Anybody can start an online business today from home for under a few hundred dollars. Of course, if each of us has our own online business it would be like each of us raising and bartering our own vegetables - we’ll each earn a living and afford the varied diet that bartering provides, but none of us will get “rich” (there will still be the “winner-take-all” rich - actors, musicians, etc - but even then, in the age of YouTube and the proliferation of media outlets, the ability of musical artists in this day and age to get as rich as Led Zep once did (who had there own 727 I think it was) is greatly diminished).
Okay, let's address the THINKERS in central Africa, the upper Amazon, or xxxxistan.... They all have plenty of time to contemplate their next move....
Like what am I gonna do for tomorrow's meal....
Your response was pure B/S.
This article is fretting for the people who are unwilling, or unable, to do that.
And based on November, 2008 there are a lot of people unwilling to think.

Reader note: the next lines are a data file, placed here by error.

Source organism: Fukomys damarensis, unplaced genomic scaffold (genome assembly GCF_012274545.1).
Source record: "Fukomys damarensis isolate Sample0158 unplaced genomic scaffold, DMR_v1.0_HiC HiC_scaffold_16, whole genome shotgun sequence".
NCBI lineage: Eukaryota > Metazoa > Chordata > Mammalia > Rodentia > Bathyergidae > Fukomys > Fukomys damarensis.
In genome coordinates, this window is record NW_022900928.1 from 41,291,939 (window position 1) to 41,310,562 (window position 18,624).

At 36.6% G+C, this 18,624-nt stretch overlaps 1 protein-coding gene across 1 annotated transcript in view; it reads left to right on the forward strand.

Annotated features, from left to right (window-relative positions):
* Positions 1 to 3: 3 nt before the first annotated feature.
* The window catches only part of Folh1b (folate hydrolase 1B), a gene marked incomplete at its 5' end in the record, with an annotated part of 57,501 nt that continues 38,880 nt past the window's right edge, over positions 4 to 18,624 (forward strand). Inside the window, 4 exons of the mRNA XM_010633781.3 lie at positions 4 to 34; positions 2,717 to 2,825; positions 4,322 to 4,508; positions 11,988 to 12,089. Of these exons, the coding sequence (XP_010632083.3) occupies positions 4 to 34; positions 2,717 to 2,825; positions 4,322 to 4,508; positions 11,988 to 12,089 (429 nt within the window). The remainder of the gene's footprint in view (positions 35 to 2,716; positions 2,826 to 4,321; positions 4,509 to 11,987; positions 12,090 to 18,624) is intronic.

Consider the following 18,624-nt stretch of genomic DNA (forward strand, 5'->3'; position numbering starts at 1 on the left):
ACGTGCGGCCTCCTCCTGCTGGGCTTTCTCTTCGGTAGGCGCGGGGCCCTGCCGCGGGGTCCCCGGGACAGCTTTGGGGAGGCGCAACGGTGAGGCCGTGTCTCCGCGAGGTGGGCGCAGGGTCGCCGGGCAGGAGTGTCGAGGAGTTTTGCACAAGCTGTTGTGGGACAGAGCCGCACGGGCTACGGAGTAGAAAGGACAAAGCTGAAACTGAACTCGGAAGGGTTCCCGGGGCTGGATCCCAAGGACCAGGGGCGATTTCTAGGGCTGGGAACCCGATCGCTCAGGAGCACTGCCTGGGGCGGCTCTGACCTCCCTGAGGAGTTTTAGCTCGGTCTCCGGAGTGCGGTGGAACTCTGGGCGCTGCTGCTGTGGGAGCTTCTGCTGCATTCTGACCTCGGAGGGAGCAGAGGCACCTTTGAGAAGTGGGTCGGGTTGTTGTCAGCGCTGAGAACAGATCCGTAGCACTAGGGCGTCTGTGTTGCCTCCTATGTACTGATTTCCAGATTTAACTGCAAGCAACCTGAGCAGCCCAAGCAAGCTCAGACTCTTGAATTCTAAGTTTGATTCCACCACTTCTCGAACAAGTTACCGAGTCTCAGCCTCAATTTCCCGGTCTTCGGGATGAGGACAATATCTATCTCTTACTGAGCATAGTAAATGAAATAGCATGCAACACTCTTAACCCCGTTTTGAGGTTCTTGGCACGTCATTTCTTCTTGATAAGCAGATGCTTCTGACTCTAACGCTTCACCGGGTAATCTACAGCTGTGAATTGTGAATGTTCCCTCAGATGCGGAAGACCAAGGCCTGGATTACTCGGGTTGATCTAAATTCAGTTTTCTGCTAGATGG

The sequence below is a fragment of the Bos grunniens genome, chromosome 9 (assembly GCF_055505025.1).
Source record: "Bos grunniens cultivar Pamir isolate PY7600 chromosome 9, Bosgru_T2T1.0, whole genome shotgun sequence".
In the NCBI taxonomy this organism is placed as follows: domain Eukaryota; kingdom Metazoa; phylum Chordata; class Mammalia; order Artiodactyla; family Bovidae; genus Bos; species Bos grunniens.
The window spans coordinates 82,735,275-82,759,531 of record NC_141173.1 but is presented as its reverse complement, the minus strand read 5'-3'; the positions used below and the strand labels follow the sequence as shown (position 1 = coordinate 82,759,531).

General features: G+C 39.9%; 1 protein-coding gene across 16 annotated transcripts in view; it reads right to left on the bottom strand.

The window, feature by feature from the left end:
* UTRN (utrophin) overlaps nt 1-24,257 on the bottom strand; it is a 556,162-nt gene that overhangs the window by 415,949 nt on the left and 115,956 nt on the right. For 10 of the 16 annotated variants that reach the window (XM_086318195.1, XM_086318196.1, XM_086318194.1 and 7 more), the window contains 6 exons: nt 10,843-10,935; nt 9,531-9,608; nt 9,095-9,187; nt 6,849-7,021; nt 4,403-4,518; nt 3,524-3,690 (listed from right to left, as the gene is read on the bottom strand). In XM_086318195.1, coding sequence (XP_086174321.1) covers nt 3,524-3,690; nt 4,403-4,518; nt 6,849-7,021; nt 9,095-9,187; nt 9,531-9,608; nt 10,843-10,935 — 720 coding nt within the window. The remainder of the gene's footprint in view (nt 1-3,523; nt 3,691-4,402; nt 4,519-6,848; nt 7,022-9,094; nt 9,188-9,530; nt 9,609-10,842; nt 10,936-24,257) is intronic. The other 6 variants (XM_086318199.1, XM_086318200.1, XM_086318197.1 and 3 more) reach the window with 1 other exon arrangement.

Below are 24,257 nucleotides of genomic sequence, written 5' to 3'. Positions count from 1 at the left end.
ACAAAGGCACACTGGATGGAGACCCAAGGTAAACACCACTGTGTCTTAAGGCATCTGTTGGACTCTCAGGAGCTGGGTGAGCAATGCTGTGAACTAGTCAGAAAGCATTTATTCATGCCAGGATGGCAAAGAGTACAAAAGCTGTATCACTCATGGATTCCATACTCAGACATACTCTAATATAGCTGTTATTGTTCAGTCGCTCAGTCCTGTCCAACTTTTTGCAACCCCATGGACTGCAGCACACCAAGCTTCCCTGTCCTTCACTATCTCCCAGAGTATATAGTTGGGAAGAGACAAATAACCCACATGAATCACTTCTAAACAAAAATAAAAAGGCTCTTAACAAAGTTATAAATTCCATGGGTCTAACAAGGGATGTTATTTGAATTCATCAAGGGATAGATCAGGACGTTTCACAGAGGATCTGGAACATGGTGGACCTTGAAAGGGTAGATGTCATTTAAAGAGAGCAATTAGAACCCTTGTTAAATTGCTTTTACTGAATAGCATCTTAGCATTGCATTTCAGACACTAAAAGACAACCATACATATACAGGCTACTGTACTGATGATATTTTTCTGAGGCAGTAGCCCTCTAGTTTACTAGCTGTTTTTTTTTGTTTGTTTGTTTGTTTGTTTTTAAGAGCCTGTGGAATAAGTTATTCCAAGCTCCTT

And based on November, 2008 there are a lot of people unwilling to think.
And I bet they are still getting unemployment compensation because of the buggy whip union! lol
I still contend that they ONLY way to create jobs is to create the MAXIMUM amount of productive output with the MINIMUM of jobs.
Do tractors destroy or create jobs?
and these "experts" couldn't foresee Siri in the Iphone, yet they can predict the future for the entire world economy???
“If we were all subsistence level farmers, there would be almost no unemployment.”
Back to the future.
Damn that Jethro Tull and his improved seed drill!
I hope we will all be able to at least use a plow and a mule to do our farming.
If we actually enforced immigration law and deported all the illegals we would have almost no unemployment either so all the blame is not on technology.
....and creates tedious tidying up after ourselves now that mistakes can be promulgated at a prodigious rate.